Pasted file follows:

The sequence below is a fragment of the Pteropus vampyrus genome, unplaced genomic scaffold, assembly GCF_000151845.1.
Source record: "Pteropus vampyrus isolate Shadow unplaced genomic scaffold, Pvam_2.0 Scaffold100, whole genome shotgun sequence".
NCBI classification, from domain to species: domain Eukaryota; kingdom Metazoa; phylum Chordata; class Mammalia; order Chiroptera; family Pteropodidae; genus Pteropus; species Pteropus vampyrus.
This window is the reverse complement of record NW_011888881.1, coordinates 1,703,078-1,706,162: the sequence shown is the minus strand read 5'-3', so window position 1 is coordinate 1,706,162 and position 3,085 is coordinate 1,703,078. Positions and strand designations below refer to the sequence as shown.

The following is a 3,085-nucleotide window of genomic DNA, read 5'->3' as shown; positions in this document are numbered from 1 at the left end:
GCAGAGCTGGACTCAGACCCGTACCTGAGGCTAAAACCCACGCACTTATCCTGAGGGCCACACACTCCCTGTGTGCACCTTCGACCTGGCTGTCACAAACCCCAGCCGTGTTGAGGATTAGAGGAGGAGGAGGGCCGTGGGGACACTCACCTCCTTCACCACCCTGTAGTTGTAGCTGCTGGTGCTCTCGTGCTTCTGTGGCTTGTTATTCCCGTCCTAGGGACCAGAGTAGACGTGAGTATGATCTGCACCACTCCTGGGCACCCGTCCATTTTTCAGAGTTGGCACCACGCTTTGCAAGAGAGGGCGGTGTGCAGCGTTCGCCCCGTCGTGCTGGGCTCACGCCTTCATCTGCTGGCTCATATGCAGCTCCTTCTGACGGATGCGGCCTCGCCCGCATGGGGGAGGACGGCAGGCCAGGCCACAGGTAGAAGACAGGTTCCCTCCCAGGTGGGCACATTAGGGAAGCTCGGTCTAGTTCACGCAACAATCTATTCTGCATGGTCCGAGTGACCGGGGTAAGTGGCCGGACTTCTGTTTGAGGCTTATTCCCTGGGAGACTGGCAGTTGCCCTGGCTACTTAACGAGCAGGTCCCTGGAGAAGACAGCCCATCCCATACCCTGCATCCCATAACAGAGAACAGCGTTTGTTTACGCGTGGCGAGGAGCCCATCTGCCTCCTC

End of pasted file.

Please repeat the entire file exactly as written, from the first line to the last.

The sequence below is a fragment of the Pteropus vampyrus genome, unplaced genomic scaffold, assembly GCF_000151845.1.
Source record: "Pteropus vampyrus isolate Shadow unplaced genomic scaffold, Pvam_2.0 Scaffold100, whole genome shotgun sequence".
NCBI classification, from domain to species: domain Eukaryota; kingdom Metazoa; phylum Chordata; class Mammalia; order Chiroptera; family Pteropodidae; genus Pteropus; species Pteropus vampyrus.
This window is the reverse complement of record NW_011888881.1, coordinates 1,703,078-1,706,162: the sequence shown is the minus strand read 5'-3', so window position 1 is coordinate 1,706,162 and position 3,085 is coordinate 1,703,078. Positions and strand designations below refer to the sequence as shown.

The following is a 3,085-nucleotide window of genomic DNA, read 5'->3' as shown; positions in this document are numbered from 1 at the left end:
GCAGAGCTGGACTCAGACCCGTACCTGAGGCTAAAACCCACGCACTTATCCTGAGGGCCACACACTCCCTGTGTGCACCTTCGACCTGGCTGTCACAAACCCCAGCCGTGTTGAGGATTAGAGGAGGAGGAGGGCCGTGGGGACACTCACCTCCTTCACCACCCTGTAGTTGTAGCTGCTGGTGCTCTCGTGCTTCTGTGGCTTGTTATTCCCGTCCTAGGGACCAGAGTAGACGTGAGTATGATCTGCACCACTCCTGGGCACCCGTCCATTTTTCAGAGTTGGCACCACGCTTTGCAAGAGAGGGCGGTGTGCAGCGTTCGCCCCGTCGTGCTGGGCTCACGCCTTCATCTGCTGGCTCATATGCAGCTCCTTCTGACGGATGCGGCCTCGCCCGCATGGGGGAGGACGGCAGGCCAGGCCACAGGTAGAAGACAGGTTCCCTCCCAGGTGGGCACATTAGGGAAGCTCGGTCTAGTTCACGCAACAATCTATTCTGCATGGTCCGAGTGACCGGGGTAAGTGGCCGGACTTCTGTTTGAGGCTTATTCCCTGGGAGACTGGCAGTTGCCCTGGCTACTTAACGAGCAGGTCCCTGGAGAAGACAGCCCATCCCATACCCTGCATCCCATAACAGAGAACAGCGTTTGTTTACGCGTGGCGAGGAGCCCATCTGCCTCCTC